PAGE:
The day I found out my cancer was still there isn’t a day I will forget. I really thought the cancer would be gone after my lumpectomy. I had just sat down with my iPad to accomplish some work as my son took his nap. I had started to write when my phone rang. The doctor on the other end didn’t sound happy.
My oncologist explained to me that when they went in for the lumpectomy, they tried to get everything, but cancer remained. My heart sank and hands shook. Now I had another hurdle to overcome. I couldn’t believe this and didn’t want to believe it. He set an appointment to discuss all of my options. I hung up, and sat quietly for a few minutes. I turned my iPad off and called my sister, mom, dad and so on to give them the news. Unfortunately, my husband heard me talking on the phone as he walked in from school. He was in disbelief and gave me a huge hug.
We both sat on the couch in disbelief. The good news remained that the cancer was still the very early stage of Ductal Carcinoma in Situ (DCIS). The bad news seemed to be that I would need a mastectomy. I didn’t want to have one and really dreaded it. I especially didn’t want to tell my daughter. She was so strong the first time, but now I knew her emotions wouldn’t be. The Rachel Platten song, Fight Song, kept playing in my head as I tried to make sense of everything.
When my daughter came home from karate, my husband and I sat down with her. After I told her that the cancer came back, we all had tears in our eyes. I tried to muster as much support and positivity as I could for her. I’m not going to lie — it was very difficult to be positive about a possible mastectomy. But to know I would live longer to do more things and see my kids grow made it worth it.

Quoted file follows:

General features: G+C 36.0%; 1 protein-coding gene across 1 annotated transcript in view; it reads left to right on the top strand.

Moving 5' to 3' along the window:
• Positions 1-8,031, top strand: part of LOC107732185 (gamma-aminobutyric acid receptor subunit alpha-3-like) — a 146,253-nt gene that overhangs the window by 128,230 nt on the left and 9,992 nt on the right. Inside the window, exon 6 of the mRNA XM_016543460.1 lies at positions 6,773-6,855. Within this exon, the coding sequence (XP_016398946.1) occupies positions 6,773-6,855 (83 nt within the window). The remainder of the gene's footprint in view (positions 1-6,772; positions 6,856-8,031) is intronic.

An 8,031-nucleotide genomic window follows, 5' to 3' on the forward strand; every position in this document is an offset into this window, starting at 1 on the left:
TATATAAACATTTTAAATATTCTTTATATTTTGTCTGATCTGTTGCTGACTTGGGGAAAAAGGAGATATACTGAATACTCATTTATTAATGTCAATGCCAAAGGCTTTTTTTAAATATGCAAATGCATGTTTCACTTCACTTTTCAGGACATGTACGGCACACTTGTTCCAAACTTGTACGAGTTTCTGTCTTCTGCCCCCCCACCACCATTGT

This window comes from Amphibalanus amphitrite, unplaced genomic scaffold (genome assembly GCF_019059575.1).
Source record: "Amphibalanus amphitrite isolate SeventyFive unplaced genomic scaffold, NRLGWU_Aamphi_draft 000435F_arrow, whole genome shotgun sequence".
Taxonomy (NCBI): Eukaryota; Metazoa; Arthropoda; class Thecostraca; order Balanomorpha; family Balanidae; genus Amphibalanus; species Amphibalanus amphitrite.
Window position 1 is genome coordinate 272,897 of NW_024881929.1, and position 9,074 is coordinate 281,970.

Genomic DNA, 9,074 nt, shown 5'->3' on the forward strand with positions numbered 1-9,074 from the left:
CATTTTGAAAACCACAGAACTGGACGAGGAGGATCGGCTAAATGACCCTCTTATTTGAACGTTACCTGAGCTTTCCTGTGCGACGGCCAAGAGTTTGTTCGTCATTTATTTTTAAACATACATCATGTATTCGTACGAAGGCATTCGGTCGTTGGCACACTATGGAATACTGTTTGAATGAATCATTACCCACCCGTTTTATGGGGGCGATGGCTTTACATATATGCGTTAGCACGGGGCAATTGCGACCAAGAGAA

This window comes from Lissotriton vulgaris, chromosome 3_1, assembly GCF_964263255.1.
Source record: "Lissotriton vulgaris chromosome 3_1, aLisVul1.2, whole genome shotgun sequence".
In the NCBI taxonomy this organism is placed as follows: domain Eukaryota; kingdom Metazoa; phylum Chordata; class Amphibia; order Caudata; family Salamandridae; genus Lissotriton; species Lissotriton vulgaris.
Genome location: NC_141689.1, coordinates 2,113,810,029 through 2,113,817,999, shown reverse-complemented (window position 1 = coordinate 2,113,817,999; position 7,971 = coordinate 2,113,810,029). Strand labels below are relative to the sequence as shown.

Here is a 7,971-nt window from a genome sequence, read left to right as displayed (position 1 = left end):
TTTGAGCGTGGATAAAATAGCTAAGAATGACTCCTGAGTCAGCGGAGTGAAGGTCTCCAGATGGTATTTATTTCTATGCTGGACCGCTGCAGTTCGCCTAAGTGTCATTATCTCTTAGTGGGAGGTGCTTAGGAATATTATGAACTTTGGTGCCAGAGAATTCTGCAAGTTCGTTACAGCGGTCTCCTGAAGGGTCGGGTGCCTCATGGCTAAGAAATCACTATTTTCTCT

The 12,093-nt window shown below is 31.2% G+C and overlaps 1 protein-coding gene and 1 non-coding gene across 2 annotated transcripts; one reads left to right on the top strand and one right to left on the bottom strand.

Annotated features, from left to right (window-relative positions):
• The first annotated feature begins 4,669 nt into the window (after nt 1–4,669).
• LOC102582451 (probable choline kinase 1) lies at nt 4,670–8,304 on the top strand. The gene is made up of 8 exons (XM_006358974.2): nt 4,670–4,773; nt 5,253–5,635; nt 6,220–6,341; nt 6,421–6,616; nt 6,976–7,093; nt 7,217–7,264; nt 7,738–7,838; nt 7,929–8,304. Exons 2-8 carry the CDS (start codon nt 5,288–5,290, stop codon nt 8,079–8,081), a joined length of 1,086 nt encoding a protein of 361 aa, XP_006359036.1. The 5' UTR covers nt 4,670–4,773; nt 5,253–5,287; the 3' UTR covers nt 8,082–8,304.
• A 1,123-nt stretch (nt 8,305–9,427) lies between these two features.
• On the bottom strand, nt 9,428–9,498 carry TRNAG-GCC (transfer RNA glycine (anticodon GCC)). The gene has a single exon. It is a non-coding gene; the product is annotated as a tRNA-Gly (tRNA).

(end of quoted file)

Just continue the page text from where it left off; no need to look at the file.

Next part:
Mastectomy: My choice, single or double
On the day of my appointment, my husband went to school in the morning and came right home. My mom came and started to tear up when she saw me. My sister met us at the doctor’s office. Usually when we all get together, we are laughing and having fun. Today, we were solemn as we waited for the doctor.
My husband held my hand as the doctor explained that he recommended a mastectomy. The cancer consumed a much larger area than anticipated. He said it would be my choice if I wanted a double mastectomy or single. He said that I had about a month to decide. In the elevator, my sister started to cry. It felt so bad to put everyone through this roller coaster of emotions.
Normally, with DCIS, radiation would be the recommended treatment. However, I have a disability called cerebral palsy which makes my body move almost constantly. For radiation, you must remain still in the machine. I can’t be still and sedating me wouldn’t be an option because it wouldn’t be safe. So, for me, it seemed like a mastectomy was my only option.
Note: Breast Cancer News is strictly a news and information website about the disease. It does not provide medical advice, diagnosis, or treatment. This content is not intended to be a substitute for professional medical advice, diagnosis, or treatment. Always seek the advice of your physician or other qualified health provider with any questions you may have regarding a medical condition. Never disregard professional medical advice or delay in seeking it because of something you have read on this website. The opinions expressed in this column are not those of Breast Cancer News, or its parent company, BioNews Services, and are intended to spark discussion about issues pertaining to breast cancer.
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